Throughout the first half of the twentieth century, Universal Studios built their reputation on horror films. The “canonical” Universal Monsters are Dracula, Frankenstein(‘s Monster), the Wolf Man, the Mummy, and the Gillman from Creature from the Black Lagoon. However, there are other Universal Monsters who aren’t quite as well known; Quasimodo from The Hunchback of Notre Dame; the Invisible Man; and the subject of today’s review, the Metaluna Mutant from the 1955 science fiction extravaganza This Island Earth.
I have watched This Island Earth many times – far more times than any other Universal Monsters movie, even Creature. However, I’ve never seen the “official” film – the version I’ve watched is the one found in Mystery Science Theater 3000: The Movie. Partly due to the film’s mocking at the hands of the MST3K crew, I have a hard time thinking about it as a good movie, but it’s a fun, colorful film featuring a monster straight out of the pulp comic covers of the era. [Fun fact: the Outer Space Man figure Orbitron was based on the Metaluna Mutant.]
There have been a few Metaluna Mutant toys and model kits over the years – in the Universal Monsters TMNT line, there was even a “Mutant Raphael” figure. But for some time now, the gold standard for the under-12″ scale has been Sideshow Toys’ 8″ figure. Now that Diamond Select Toys (DST) has taken over the Universal Monsters license, there’s a new contender in town.
You can get your Metaluna Mutant in two flavors. There’s the specialty store version (the subject of this review), which includes the “Interocitor” device from the film. It will run you about $19-$20. Then there’s a basic version with no Interocitor that’s available as a Toys R Us exclusive for $16 and comes with a small display stand. Given the meager price difference and the fact that the TRU version doesn’t appear to differ in any other way other than lacking the accessory, you’re certainly better off with the specialty store version.
I’d like to thank sculptor Jean St. Jean for sending along this figure to me, and for agreeing to add his “sculptor’s commentary” to the proceedings. His comments can be found in the blockquotes. Continue reading “Review > Metaluna Mutant (Universal Monsters, Diamond Select) w/ Sculptor’s Commentary”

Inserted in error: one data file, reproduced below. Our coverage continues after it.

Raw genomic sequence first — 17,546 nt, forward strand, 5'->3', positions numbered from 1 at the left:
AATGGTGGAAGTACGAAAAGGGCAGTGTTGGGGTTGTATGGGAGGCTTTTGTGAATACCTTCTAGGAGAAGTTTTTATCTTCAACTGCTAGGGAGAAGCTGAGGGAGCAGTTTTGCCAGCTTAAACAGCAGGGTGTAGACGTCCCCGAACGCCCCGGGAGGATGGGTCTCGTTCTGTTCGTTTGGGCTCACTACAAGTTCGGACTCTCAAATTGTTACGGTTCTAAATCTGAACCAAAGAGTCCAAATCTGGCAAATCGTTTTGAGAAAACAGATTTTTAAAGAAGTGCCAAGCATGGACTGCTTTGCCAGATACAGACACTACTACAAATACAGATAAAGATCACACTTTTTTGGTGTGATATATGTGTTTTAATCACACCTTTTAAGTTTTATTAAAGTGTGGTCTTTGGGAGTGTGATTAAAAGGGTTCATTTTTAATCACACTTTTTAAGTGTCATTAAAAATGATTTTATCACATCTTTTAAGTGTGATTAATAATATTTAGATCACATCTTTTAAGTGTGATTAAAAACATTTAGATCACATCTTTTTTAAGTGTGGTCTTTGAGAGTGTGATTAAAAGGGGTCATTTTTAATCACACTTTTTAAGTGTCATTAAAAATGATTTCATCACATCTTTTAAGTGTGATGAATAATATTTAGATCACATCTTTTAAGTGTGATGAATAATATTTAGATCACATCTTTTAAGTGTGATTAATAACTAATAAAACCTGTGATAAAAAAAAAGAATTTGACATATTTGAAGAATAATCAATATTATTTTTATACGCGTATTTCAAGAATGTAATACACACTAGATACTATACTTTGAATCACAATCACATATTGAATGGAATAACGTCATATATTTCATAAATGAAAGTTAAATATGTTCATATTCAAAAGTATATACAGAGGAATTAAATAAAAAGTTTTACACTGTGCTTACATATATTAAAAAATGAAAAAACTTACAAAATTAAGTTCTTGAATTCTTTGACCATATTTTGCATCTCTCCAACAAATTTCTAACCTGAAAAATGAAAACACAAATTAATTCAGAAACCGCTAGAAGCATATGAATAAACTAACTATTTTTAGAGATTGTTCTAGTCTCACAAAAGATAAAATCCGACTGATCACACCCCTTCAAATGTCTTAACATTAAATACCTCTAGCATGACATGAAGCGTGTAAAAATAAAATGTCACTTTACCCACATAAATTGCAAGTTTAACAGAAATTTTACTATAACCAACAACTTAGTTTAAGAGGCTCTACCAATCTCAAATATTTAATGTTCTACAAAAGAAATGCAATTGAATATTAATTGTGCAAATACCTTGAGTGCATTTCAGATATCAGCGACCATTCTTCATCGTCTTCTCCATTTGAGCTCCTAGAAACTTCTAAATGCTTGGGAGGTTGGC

Today’s review is by Justin Gammon of the newly-redesigned WeirdoToys.com. Justin, the bone-strewn cave floor is yours. –PG
When deciding what toy to feature for Halloween, we toy bloggers really become conflicted. There’s only so many times you can post pics of the Dracula, Frankenstein, The Mummy or any other variation of the Universal Monsters.
As luck would have it, a couple of years ago I stumbled upon the perfect action figure for such a seasonal blogging occasion.
I present to you, the Cryptkeeper!
Continue reading “Guest Review > The Cryptkeeper! (Tales from the Cryptkeeper, Ace Novelty)”
Bear with me here. My favorite “Alien” design is the one from Aliens. That’s solely because it’s the first film of the series I was exposed to, it’s my favorite, and because it’s awesome.
Those who argue the more psychologically-creepy design from the first Alien is superior have a strong argument too, given its smoother, phallic-shaped head. Continue reading “NECA’s AvP:Requiem Alien Warrior: Still the best 1/12th-Scale Alien figure?”
Specialty: Drawing monsters
Base of Operations: MattFrank.com. You can find much more of his monstrous artwork here.
History: Matt Frank is based in the Golden Land of Texas. He likes pineapple juice. He also loves to draw monsters and anything else that happens to be very, very cool. His comics work includes IDW’s Godzilla and Transformers: Flash Forward and Bluewater Productions’ Ray Harryhausen Presents: Wrath of the Titans.
What toys did you collect as a kid, and what do you collect now?
When I was but a lad, my room (and our storage space) was practically bursting with toys. I had substantial collections relating to Power Rangers, Transformers, Jurassic Park, War Planets, Mighty Max, Ultraman, and, naturally, Godzilla. Largely this was thanks to my grandmother, God rest her soul, and her predilection towards expressing love via large purchases.
Nowadays, as an adult, I’ve had something of a change of priorities without a loss of motivation. My tastes have been refined, somewhat, in that I’ve trimmed my collecting habits down to mostly Godzilla and Ultraman related swag, with the occasional Transformer, but mostly keeping an eye open for the more interesting or unique toy/figure. For example, I came across a model of Osaka Castle that was quite nicely detailed, and it goes perfectly with my six-inch Bandai Godzilla figures! I also came across a rare Reptilicus figure (an exclusive for the Asian Fantasy Film Expo in 2000) while in New York City, and snagged it for my “rare and cool” shelf. Continue reading “Interview > Monster Artist Extraordinaire Matt Frank”